After WWII, Italy was facing a crisis. Cultural monuments, like the Ponte Vecchio bridge and the Pepoli Museum, had been damaged by settlement and the Allied bombings. The country needed an underpinning method to save the failing foundations of its historic structures.
Using the foundation technology of the time would be a challenge—it would require heavy, building-disturbing, equipment. There was no way to do the work without causing the fragile structures even greater harm.
The structures were in disrepair until the 1950s, when Dr. Fernando Lizzi emerged with a solution—a non-invasive, drilled support called micropiles.
A Fresh Answer to Traditional Piling Problems
In the years that followed, micropile technology expanded and spread from country to country, gaining recognition as it was put to use worldwide.
What convinces contractors to adopt the new micropile technology? What are the advantages over traditional piling methods, such as driven or cast in-place piles?
Versatility, within limited workspace
A micropile contractor can adapt their installation equipment to suit the environment they’re working in. Some micropile equipment fits in just eight feet of headroom, making it perfect for inside buildings—an impossible task for a 30-foot-tall driven pile rig.
Yet the length of a micropile isn’t dictated by headroom. Instead of a single, unwieldly structural element (such as a 30 ft driven steel caisson), the contractor can cut the structural elements of a micropile to length, then thread the sections together while drilling to reach any depth.
Adaptability, when soil conditions are difficult
From hollow-stem augers to hardened hammer-bits, micropile contractors can switch drilling techniques when needed. If the soil unexpectedly changes (say from sand to cobbles), the contractor can shift how they’re drilling and finish the pile for the client.
Whether it’s an underground boulder, high water tables, buried debris, gapping voids, or sloughing sands… adapting to the soil is what micropile contractors do best.
Sensitivity, when the worksite is touchy
Unlike driven piles that shake the ground and force excess soil to the side, micropiles are less damaging to the surroundings. Instead of displacing the soil, micropiles flush it to the surface up the hollow core of the drill stem. Because this method avoids vibrations, it’s ideal for soils that are prone to liquefaction. Or when a contractor is working next to a 1,000-year old Italian monument.
Drilling inside buildings typically means dealing with equipment fumes and loud noise, except when you use micropiles. Instead of a single, large piece of equipment (like a traditional piling rig), the contractor can dismantle micropile equipment into separate units, connecting them via long hoses. This means the contractor can put the noisy, diesel burning parts outside, and drill quietly, fume free, and with minimal equipment.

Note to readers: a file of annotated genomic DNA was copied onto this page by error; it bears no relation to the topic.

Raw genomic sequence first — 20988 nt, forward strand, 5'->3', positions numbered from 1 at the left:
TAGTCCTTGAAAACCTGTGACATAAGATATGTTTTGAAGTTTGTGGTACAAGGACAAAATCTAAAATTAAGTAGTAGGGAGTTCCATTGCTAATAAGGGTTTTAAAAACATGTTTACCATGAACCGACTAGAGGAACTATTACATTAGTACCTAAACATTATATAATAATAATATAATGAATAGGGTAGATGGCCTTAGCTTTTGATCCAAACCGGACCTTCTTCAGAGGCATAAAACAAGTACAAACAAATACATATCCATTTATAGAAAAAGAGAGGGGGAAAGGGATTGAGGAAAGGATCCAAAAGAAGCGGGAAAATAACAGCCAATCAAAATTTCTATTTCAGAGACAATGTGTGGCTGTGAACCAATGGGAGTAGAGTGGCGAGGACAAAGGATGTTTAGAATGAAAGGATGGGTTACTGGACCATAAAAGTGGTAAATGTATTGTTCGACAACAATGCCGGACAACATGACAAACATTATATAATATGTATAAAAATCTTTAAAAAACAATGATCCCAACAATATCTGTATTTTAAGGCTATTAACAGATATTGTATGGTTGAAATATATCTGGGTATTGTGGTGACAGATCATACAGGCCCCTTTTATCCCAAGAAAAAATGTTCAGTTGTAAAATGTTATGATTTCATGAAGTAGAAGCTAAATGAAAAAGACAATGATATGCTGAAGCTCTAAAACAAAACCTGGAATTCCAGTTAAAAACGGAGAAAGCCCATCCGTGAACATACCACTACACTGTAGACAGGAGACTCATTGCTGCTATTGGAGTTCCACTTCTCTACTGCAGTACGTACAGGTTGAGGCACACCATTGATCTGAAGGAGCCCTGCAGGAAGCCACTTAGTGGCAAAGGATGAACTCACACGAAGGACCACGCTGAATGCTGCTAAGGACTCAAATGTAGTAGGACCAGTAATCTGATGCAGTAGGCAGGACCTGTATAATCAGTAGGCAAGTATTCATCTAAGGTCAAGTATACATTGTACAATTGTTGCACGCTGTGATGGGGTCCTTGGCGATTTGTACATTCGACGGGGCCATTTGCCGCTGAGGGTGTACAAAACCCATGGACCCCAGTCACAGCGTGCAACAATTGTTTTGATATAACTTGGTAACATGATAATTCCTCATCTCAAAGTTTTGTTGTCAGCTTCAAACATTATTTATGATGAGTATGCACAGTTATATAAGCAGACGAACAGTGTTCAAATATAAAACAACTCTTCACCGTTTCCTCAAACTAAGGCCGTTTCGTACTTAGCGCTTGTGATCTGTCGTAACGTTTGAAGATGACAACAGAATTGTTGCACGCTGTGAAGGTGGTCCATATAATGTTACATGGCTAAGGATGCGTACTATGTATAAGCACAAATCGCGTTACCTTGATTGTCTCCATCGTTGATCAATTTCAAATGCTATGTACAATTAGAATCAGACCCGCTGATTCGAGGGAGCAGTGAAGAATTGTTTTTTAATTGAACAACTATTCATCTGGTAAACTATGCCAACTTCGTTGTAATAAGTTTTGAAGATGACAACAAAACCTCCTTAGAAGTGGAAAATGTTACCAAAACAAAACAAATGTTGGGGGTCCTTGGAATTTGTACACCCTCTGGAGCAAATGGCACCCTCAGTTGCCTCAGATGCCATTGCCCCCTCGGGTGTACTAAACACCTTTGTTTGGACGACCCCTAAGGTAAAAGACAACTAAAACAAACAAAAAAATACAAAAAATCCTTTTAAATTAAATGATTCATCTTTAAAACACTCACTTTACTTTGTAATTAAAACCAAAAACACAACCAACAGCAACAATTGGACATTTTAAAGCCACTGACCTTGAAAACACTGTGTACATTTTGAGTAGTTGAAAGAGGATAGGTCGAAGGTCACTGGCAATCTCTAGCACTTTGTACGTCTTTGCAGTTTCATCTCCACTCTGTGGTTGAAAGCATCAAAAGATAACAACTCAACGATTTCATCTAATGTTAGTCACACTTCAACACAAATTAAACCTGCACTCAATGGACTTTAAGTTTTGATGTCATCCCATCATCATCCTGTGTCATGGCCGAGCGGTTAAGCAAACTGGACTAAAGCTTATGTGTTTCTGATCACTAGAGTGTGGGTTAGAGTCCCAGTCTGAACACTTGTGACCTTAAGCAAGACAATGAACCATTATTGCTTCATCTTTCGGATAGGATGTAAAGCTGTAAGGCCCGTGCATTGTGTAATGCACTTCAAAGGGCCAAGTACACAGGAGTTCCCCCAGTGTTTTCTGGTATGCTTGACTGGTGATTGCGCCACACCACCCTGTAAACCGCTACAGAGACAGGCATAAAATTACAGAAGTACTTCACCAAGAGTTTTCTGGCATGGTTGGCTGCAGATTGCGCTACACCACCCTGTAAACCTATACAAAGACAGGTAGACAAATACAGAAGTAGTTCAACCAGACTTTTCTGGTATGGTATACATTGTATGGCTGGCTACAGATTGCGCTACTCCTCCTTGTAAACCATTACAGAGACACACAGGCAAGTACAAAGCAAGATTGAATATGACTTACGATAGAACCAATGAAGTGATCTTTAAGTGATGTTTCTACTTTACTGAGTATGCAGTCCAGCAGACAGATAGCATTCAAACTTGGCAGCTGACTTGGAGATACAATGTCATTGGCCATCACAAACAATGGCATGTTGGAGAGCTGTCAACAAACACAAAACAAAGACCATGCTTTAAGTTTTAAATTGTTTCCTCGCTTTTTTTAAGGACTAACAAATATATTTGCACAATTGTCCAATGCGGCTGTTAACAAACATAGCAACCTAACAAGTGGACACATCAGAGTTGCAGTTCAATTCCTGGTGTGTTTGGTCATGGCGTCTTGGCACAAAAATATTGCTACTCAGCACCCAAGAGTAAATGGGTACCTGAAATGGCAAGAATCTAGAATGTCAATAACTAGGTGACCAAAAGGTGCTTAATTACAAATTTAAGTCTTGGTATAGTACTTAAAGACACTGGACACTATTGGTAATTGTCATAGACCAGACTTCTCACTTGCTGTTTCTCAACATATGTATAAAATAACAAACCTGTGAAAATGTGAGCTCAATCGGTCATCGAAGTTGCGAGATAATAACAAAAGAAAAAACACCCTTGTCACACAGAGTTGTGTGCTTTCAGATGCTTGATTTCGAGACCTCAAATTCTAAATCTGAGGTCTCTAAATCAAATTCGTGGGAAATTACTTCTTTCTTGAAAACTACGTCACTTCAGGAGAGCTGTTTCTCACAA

Capacity, when the pile is vital
When a pile fails, it’s costly for everyone involved. With micropiles, contractors know they can achieve loads from 500 to 5,000 kN, even in difficult soils. Micropiles are a safe bet because the contractor has ways to increase the load capacity even after testing the pile.
Most of a micropile’s capacity comes from skin friction. Along the entire length of the pile, a liquid grout grips the soil by seeping into the underground cracks and pores. This creates a long, strong, bond. And if the design load isn’t reached, the contractor can pump pressurized grout down the hole—repeatedly—to force an even stronger bond to the soil.
Pushing the Limits
Dr. Lizzi engineered a new technology to repair the deteriorating foundations of historic buildings. And ever since, specialty contractors have been testing the boundaries of what they can do with micropiles. From rescuing the Leaning Tower of Pisa in Italy to preventing settlement on the Mandalay Bay Resort & Casino in Las Vegas—micropiles are a niche solution with a promising future.
When there’s a project in need of an “impossible” support, it’s wise to talk to a foundation contractor with micropile experience.
Modern uses for micropiles include new builds—like bridges, buildings, or towers—as well as stabilizing slopes, reinforcing embankments, or retrofitting for seismic loads.
Tim Hirtle is an industrial-trades writer. His background is in heavy construction, engineering, and project management. He enjoys hearing from industry experts to discover what’s unfolding in their slice of the world.